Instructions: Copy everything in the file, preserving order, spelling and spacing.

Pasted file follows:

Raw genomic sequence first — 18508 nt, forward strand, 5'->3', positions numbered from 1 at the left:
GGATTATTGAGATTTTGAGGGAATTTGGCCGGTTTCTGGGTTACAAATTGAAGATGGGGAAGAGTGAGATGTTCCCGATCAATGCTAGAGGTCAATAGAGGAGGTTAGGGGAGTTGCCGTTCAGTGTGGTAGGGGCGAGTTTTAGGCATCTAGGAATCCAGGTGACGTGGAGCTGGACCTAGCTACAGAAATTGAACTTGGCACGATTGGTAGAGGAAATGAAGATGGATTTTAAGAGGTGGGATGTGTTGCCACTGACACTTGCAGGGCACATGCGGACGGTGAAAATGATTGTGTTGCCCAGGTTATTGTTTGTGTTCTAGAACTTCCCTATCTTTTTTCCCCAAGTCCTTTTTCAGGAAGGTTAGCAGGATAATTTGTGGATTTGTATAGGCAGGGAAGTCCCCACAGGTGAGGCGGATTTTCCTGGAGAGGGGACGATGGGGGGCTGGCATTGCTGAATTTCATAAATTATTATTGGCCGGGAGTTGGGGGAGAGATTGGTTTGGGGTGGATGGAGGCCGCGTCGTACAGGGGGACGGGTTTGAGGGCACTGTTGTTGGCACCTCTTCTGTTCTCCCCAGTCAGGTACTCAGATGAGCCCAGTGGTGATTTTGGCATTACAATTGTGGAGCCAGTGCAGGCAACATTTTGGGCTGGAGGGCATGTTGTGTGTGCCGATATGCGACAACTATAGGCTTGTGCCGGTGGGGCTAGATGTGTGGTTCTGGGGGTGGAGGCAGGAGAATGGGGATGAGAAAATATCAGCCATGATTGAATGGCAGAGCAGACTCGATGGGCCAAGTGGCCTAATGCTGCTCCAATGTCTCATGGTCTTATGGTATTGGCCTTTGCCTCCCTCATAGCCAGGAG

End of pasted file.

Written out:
Raw genomic sequence first — 18508 nt, forward strand, 5'->3', positions numbered from 1 at the left:
GGATTATTGAGATTTTGAGGGAATTTGGCCGGTTTCTGGGTTACAAATTGAAGATGGGGAAGAGTGAGATGTTCCCGATCAATGCTAGAGGTCAATAGAGGAGGTTAGGGGAGTTGCCGTTCAGTGTGGTAGGGGCGAGTTTTAGGCATCTAGGAATCCAGGTGACGTGGAGCTGGACCTAGCTACAGAAATTGAACTTGGCACGATTGGTAGAGGAAATGAAGATGGATTTTAAGAGGTGGGATGTGTTGCCACTGACACTTGCAGGGCACATGCGGACGGTGAAAATGATTGTGTTGCCCAGGTTATTGTTTGTGTTCTAGAACTTCCCTATCTTTTTTCCCCAAGTCCTTTTTCAGGAAGGTTAGCAGGATAATTTGTGGATTTGTATAGGCAGGGAAGTCCCCACAGGTGAGGCGGATTTTCCTGGAGAGGGGACGATGGGGGGCTGGCATTGCTGAATTTCATAAATTATTATTGGCCGGGAGTTGGGGGAGAGATTGGTTTGGGGTGGATGGAGGCCGCGTCGTACAGGGGGACGGGTTTGAGGGCACTGTTGTTGGCACCTCTTCTGTTCTCCCCAGTCAGGTACTCAGATGAGCCCAGTGGTGATTTTGGCATTACAATTGTGGAGCCAGTGCAGGCAACATTTTGGGCTGGAGGGCATGTTGTGTGTGCCGATATGCGACAACTATAGGCTTGTGCCGGTGGGGCTAGATGTGTGGTTCTGGGGGTGGAGGCAGGAGAATGGGGATGAGAAAATATCAGCCATGATTGAATGGCAGAGCAGACTCGATGGGCCAAGTGGCCTAATGCTGCTCCAATGTCTCATGGTCTTATGGTATTGGCCTTTGCCTCCCTCATAGCCAGGAG